As North Vietnam's 1975 Spring Offensive gained steam, People's Army of Vietnam (PAVN) forces swept through South Vietnam's northern provinces virtually unopposed. Army of the Republic of Vietnam (ARVN) formations defending South Vietnam's Central Highlands region were quickly destroyed, and an attempt to withdraw had degenerated into a complete debacle. In ARVN's I Corps Tactical Zone, which covered the northernmost sector of South Vietnam, units in Hue and Da Nang had simply dissolved with no resistance.
The North Vietnamese Politburo had only planned the Spring Offensive as a preparatory phase for the launching of a general offensive in the following year. Having observed the stunning collapse of the South Vietnamese Army in Hue and Da Nang, they made a drastic change in plans. Instead of waiting for the following year, in accordance with a long-standing doctrine of finely detailed planning and methodical battlefield preparation, they would immediately begin a final drive on Saigon, South Vietnam's capital city. Their preliminary focus was set on the strategic road junction town of Xuan Loc, the capital of Long Khanh province.
Hanoi Prepares to Deliver a Final Blow
Xuan Loc, located 60 kilometers northeast of Saigon, lay before the vital intersection of Route 1 and Route 20, the two main highways connecting the center of the country with Saigon. With the conquest of South Vietnam's two northern military regions in March, the town had suddenly become a critical node on the improvised defensive line around Saigon formed by the desperate South Vietnamese army. If ARVN could make a successful stand at Xuan Loc, there remained a chance for the situation to be stabilized and for units to be regrouped, saving the country from defeat.
The communist leadership in Hanoi was determined to prevent the South Vietnamese from recovering, and perceived an opportunity to end the war quickly with an attack on Saigon via Xuan Loc. Another hard blow might cause the last vestiges of ARVN resistance to crumble, opening the gateway to Saigon. The entire 4th Army Corps, one of the four regular army corps of the People's Army of Vietnam and comprised of three divisions, was sent to Xuan Loc to vanquish the 18th Division of the Army of the Republic of Vietnam.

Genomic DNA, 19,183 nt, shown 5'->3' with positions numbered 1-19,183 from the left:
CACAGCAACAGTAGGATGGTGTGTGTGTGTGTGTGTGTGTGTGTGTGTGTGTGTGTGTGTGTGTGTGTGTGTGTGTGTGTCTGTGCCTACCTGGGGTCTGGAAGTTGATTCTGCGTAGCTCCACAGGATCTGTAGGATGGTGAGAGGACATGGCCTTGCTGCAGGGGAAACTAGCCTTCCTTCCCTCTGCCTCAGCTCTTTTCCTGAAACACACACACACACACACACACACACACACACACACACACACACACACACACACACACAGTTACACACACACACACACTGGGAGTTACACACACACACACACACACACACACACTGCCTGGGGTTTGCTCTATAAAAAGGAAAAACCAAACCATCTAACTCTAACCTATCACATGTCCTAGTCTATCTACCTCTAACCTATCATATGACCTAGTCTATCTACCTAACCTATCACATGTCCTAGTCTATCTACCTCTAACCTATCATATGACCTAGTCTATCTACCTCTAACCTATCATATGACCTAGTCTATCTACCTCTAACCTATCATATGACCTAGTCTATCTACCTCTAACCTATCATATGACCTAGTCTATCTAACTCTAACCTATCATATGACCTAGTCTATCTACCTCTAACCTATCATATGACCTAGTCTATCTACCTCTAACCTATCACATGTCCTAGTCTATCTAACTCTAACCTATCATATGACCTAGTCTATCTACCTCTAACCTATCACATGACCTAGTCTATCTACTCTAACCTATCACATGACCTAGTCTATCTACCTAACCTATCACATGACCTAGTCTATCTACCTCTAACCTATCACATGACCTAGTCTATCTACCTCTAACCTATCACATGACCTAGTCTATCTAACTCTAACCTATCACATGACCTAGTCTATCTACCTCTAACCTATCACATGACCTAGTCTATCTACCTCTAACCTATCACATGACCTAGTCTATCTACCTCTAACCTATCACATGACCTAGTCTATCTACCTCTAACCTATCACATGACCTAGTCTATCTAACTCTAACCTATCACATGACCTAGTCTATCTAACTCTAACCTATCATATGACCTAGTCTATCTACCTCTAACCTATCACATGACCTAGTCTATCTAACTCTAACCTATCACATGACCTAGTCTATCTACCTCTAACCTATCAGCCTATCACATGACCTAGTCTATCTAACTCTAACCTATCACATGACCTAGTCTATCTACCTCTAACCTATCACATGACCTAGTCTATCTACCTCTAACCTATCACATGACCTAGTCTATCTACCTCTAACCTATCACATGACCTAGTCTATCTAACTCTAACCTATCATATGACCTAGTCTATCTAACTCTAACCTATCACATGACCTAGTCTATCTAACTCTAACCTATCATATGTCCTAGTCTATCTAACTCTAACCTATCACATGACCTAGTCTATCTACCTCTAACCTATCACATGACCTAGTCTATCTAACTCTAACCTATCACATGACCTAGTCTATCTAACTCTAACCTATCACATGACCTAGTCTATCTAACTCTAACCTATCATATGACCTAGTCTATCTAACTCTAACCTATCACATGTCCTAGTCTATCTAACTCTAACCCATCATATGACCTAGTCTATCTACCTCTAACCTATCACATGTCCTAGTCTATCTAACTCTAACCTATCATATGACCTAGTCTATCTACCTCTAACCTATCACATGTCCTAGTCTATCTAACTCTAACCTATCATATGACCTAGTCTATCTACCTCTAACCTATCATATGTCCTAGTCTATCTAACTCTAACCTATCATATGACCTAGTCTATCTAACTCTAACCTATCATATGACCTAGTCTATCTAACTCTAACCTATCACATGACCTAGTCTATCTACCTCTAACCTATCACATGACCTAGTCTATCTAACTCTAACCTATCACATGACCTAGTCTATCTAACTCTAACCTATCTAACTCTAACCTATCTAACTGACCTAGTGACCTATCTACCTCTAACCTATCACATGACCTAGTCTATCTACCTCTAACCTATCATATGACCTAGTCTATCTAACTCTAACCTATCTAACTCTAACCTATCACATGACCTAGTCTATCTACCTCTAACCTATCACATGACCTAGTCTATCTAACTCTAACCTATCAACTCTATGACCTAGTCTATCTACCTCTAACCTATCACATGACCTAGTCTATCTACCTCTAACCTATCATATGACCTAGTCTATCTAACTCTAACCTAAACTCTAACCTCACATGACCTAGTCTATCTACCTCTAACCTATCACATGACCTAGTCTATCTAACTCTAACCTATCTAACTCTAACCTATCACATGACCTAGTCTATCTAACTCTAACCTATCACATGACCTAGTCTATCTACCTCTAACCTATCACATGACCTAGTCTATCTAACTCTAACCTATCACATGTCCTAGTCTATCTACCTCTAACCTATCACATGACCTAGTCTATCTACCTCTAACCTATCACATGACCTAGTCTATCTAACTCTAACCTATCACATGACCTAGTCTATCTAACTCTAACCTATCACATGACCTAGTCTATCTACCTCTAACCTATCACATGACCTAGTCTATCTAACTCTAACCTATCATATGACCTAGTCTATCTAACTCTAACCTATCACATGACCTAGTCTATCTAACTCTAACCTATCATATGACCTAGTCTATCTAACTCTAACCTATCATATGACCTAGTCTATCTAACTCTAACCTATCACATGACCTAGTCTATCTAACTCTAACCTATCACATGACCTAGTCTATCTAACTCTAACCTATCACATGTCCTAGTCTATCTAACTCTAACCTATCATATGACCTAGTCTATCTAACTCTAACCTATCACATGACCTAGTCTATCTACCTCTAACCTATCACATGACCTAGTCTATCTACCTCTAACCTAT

The Epic Last Stand of ARVN's 18th Infantry Division
As dawn arrived on April 19, 1975, the clanking of steel tank treads followed by waves of North Vietnamese infantry heralded the beginning of the final battle for the capital city of South Vietnam. Despite the tremendous military setbacks suffered by South Vietnam in early 1975, the 18th ARVN Infantry Division under the command of Brigadier General Le Minh Dao did not crumble, and Hanoi's dreams of an easy victory evaporated in the fires of what the North Vietnamese commander called the fiercest battle of his 30-year military career.
PAVN units moving down from the north were forced to stop when ARVN elements counterattacked from the south. Throughout April 9, the ARVN 18th Division staged counterattacks on the PAVN flanks to slow down their momentum. Between April 10 and 11, PAVN tried to destroy the ARVN defenders of Xuan Loc but on each attempt they were forced redirect their energies to fending off counterattacks on their flanks. During those two days, the South Vietnamese Air Force flew more than 200 bombing sorties in support of the 18th Division.
On April 12, the South Vietnamese General Staff decided to reinforce the defenders of Xuan Loc with units from the ARVN general reserve. As the reinforcements were arriving, South Vietnamese fighter-bombers taking off from the air bases at Bien Hoa and Tan Son Nhat flew between 80 and 120 sorties per day in support. The tide began to turn in favor of the North Vietnamese on April 15 when, instead of shelling Xuan Loc, PAVN artillery began pounding Bien Hoa. Within a day, the Republic of Vietnam Air Force 3d Air Division, whose headquarters were at Bien Hoa, was forced by continuous North Vietnamese artillery bombardment to cease all operations.
By April 18, the North Vietnamese had succeeded in completely isolating Xuan Loc. The South Vietnamese 18th Division had been cut off from reinforcements and was surrounded by the PAVN 4th Army Corps. On April 19, the ARVN General Staff ordered General Le Minh Dao to evacuate Xuan Loc. By the end of April 21, Xuan Loc was under North Vietnamese control and the road to Saigon was open.
The Resignation of Nguyen Van Thieu
Having captured Xuan Loc, albeit at a heavy cost, the People's Army of Vietnam now effectively controlled two-thirds of South Vietnamese territory. The Army of the Republic of Vietnam had lost almost every unit from its general reserve in trying to prevent this defeat. On April 18, the commander of the ARVN III Corps informed President Thieu that Xuan Loc had been lost and that South Vietnamese armed forces only retained strength to hold out for a few more days.
On the morning of April 21, 1975, having learned that Xuan Loc had fallen and subjected to intense political pressure, South Vietnamese President Nguyen Van Thieu officially resigned from his position. Thieu had gambled what remained of his political career on a final vain effort to save South Vietnam by sending the last remaining units of the South Vietnamese army to Xuan Loc.